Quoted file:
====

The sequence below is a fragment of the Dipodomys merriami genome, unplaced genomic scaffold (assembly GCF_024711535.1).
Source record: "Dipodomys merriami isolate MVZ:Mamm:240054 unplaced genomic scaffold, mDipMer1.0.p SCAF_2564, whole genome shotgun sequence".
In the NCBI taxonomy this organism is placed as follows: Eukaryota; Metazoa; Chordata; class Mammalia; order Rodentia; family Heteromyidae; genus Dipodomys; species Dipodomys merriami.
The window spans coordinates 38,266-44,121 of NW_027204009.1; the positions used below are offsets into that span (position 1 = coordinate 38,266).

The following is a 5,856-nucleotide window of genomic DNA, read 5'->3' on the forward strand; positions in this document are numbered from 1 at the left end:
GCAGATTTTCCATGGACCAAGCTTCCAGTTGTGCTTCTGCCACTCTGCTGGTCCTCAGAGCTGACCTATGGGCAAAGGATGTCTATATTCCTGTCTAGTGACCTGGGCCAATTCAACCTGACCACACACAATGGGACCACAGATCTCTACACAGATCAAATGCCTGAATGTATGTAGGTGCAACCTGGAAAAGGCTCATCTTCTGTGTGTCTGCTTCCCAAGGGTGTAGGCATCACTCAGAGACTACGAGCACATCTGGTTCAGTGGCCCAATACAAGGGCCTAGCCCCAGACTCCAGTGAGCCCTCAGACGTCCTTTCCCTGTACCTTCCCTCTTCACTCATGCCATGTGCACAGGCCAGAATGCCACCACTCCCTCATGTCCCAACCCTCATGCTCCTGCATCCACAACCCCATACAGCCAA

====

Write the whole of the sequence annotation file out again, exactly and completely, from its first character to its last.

The sequence below is a fragment of the Dipodomys merriami genome, unplaced genomic scaffold (assembly GCF_024711535.1).
Source record: "Dipodomys merriami isolate MVZ:Mamm:240054 unplaced genomic scaffold, mDipMer1.0.p SCAF_2564, whole genome shotgun sequence".
In the NCBI taxonomy this organism is placed as follows: Eukaryota; Metazoa; Chordata; class Mammalia; order Rodentia; family Heteromyidae; genus Dipodomys; species Dipodomys merriami.
The window spans coordinates 38,266-44,121 of NW_027204009.1; the positions used below are offsets into that span (position 1 = coordinate 38,266).

The following is a 5,856-nucleotide window of genomic DNA, read 5'->3' on the forward strand; positions in this document are numbered from 1 at the left end:
GCAGATTTTCCATGGACCAAGCTTCCAGTTGTGCTTCTGCCACTCTGCTGGTCCTCAGAGCTGACCTATGGGCAAAGGATGTCTATATTCCTGTCTAGTGACCTGGGCCAATTCAACCTGACCACACACAATGGGACCACAGATCTCTACACAGATCAAATGCCTGAATGTATGTAGGTGCAACCTGGAAAAGGCTCATCTTCTGTGTGTCTGCTTCCCAAGGGTGTAGGCATCACTCAGAGACTACGAGCACATCTGGTTCAGTGGCCCAATACAAGGGCCTAGCCCCAGACTCCAGTGAGCCCTCAGACGTCCTTTCCCTGTACCTTCCCTCTTCACTCATGCCATGTGCACAGGCCAGAATGCCACCACTCCCTCATGTCCCAACCCTCATGCTCCTGCATCCACAACCCCATACAGCCAA